Healthcare reform is a sick joke
Last week, President Obama signed his muchanticipated healthcare reform bill into law, and Democrats on Capitol Hill gloated and rejoiced. Former presidential advisor David Gergen called it the “most important piece of social legislation to pass since Medicare.”
Republicans, meanwhile, denounced the bill, saying it would bankrupt the nation and put us on the path to socialism. Fourteen states even filed suits to challenge the constitutionality of the new law. Not to be outdone, Sarah Palin chimed in by posting a map of the United States on her website which contained crosshair symbols that targeted certain Democratic congressmen. Accompanying the map was the slogan, “Don’t retreat. Reload.” Not surprisingly, right-wing Palinites responded with violence against elected officials who supported Obama’s bill. Coffins were place on the lawns of congressmen. Illustrations of nooses were faxed to senators and bricks were thrown through windows of congressional offices. One idiot missed his target when he cut a propane gas line at the home of a congressman’s brother. So much for Palin’s crosshairs.
But the sad truth is that the bill warrants neither celebration nor violence. For all of the hoopla, debating, lobbying and brick throwing, the healthcare reform package reforms nothing because it failed to properly crack down on insurance companies and drug manufacturers. For example, Democrats were proud that they had passed legislation that would put an end to pre-existing conditions, but they failed to set a cap on premiums. Thus, everyone will be able to get coverage, they just won’t be able to keep it. And if we drop our insurance because we can’t pay the premiums, we will be fined (as much as $695 per year). The president also bragged that his new bill would force insurance companies to pay full freight on expensive surgeries, with no caps on reimbursement. But look closer, and you’ll find that the so-called reform bill gives insurers a loophole. If you have a surgical procedure that’s going to cost, say, a halfmillion dollars, Blue Cross can simply deny your claim and pay the government a fine of $100 dollars per day instead. Even then, the fines wouldn’t take effect until 2014. And for all of the talk about making cheaper biologic drugs more readily available, Obama cut a deal with Big Pharma to allow manufacturers a full 12 years before they have to make the transition to generics. In other words, the healthcare reform bill has little to do with health and nothing to do with reform.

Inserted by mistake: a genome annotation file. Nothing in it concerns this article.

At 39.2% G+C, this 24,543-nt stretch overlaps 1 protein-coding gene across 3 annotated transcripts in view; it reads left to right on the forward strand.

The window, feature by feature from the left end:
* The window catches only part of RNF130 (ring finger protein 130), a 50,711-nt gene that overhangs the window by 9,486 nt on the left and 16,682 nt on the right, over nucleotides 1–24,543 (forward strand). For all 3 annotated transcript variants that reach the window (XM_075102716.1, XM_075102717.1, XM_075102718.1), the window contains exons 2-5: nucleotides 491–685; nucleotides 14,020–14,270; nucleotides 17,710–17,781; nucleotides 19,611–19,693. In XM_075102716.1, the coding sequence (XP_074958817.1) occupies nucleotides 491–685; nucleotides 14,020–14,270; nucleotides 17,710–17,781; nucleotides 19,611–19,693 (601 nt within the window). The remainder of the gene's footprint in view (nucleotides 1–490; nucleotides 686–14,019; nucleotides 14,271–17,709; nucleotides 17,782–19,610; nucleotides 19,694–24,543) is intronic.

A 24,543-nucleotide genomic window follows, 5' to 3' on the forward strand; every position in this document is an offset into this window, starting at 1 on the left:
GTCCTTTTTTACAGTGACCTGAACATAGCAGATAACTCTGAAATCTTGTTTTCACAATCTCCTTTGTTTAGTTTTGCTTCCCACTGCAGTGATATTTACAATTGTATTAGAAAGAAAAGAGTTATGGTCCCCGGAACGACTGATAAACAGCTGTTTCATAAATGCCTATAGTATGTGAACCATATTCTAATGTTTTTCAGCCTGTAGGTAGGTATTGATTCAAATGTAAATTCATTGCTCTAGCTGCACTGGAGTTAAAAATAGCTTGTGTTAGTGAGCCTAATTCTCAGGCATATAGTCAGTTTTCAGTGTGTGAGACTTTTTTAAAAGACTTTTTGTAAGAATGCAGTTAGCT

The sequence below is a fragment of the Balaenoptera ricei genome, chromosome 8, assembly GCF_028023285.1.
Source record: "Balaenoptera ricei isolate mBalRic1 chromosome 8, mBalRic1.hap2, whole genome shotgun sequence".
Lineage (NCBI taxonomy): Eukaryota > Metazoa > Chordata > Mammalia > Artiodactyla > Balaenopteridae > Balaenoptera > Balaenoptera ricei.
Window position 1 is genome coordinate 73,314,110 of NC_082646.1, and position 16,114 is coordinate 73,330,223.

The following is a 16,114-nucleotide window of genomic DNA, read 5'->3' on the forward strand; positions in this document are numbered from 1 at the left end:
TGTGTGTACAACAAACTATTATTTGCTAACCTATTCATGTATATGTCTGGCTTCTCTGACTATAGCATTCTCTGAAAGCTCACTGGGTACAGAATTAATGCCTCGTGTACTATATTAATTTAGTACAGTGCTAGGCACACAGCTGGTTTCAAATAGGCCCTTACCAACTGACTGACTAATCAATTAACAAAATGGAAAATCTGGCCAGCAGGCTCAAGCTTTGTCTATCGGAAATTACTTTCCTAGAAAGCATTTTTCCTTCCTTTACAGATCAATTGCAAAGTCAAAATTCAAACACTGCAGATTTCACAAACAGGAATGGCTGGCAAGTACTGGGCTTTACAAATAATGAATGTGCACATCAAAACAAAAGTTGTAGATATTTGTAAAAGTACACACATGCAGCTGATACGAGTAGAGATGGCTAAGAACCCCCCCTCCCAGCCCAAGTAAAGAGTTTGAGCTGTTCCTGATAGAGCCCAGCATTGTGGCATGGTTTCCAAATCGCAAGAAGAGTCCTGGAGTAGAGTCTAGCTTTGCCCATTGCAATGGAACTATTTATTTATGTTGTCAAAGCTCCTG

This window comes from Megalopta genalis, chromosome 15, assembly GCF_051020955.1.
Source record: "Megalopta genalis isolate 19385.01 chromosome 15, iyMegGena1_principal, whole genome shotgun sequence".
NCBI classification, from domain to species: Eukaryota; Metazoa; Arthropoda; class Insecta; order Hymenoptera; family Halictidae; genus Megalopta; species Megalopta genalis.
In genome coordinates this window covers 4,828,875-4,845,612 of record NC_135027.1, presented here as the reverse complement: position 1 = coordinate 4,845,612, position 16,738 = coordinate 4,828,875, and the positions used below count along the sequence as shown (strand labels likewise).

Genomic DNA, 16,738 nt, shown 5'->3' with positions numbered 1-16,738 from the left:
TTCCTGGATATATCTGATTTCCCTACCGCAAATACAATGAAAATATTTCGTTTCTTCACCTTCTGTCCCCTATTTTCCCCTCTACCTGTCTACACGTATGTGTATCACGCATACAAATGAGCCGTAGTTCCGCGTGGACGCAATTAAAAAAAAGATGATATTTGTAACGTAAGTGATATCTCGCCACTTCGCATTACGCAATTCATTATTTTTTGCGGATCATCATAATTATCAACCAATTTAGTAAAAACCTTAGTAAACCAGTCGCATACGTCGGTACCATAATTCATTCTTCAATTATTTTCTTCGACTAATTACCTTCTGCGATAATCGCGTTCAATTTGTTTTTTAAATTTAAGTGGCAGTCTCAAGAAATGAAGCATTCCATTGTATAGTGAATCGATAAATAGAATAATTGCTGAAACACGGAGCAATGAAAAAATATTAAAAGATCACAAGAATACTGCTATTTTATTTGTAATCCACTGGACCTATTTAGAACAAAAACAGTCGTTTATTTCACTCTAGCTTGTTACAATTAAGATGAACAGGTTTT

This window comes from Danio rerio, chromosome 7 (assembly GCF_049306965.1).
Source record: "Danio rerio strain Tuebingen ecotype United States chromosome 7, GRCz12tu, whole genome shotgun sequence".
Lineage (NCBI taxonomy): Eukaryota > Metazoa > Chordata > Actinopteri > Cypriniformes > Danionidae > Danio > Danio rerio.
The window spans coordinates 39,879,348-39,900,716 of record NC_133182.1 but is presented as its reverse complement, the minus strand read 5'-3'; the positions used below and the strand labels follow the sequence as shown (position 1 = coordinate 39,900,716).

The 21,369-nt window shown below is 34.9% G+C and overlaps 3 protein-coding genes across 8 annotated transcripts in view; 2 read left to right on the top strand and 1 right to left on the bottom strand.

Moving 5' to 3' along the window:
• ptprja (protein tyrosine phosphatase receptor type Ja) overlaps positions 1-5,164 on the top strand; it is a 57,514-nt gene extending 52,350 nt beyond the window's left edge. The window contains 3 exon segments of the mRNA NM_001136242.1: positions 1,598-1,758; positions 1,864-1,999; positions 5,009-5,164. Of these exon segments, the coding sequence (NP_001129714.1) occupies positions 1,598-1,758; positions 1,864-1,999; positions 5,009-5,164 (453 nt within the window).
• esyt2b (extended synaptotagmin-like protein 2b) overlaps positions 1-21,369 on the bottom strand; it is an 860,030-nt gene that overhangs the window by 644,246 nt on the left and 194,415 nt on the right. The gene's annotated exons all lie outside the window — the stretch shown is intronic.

Here’s what the reform bill should have included:
1. Instead of state-run exchanges (which can be diluted and appealed), we need a public option run by the federal government that will help to drive down premiums by private-sector insurers. In lieu of that, a true reform bill might embrace Rep. Alan Grayson’s proposal to allow anyone at any age to enroll in Medicare.
2. Freeze health insurance premiums with a rollback to January 2009 levels. Then install a cap on premiums thereafter.
3. Eliminate caps on the amount that insurance companies will pay toward surgery and extensive hospital stays, then make sure any insurer who violates the law will pay fines equal to triple the amount of the coverage they denied.
4. Make members of Congress pay for 100 percent of their monthly health insurance premium, rather than the 29 percent they do now.
5. Allow deductibles to carry over for at least two calendar years.
6. Require the AMA to restructure their billing code system. For example, instead of charging a kidney stone patient for two CT scans (one for pelvis, one for abdomen) they would just be charged for one scan of the entire area.
7. Allow US citizens to import prescription drugs and medical devices from anywhere in the world.
In addition, my proposed legislation would also include realistic provisions for how we would pay for healthcare reform. First, we would order all troops stationed overseas to return immediately, and stop spending money on war. Second, hefty taxes would be imposed on American-based corporations who employ more than 20 percent of their workforce outside of the country. Third, stiff tariffs would be levied on all products entering the United States from US-owned plants outside the country. With these kinds of reforms in place, America would truly have the best medical system in the world, instead of the most expensive and least inclusive, which is what we have now.
Unfortunately none of these provisions were included in the reform package, and that’s particularly bad news for the 700,000 people who will go bankrupt from medical bills this year, and the 45,000 others who will die due to lack of coverage. But give the president credit for one thing: He campaigned on change, and he delivered on his promise. With one stroke of the pen, he changed a bad healthcare system into an even worse one.
Jim Longworth is the host of “Triad Today,” airing on Fridays at 6:30 a.m. on ABC 45 (cable channel 7) and Sundays at 10 p.m. on WMYV (cable channel 15).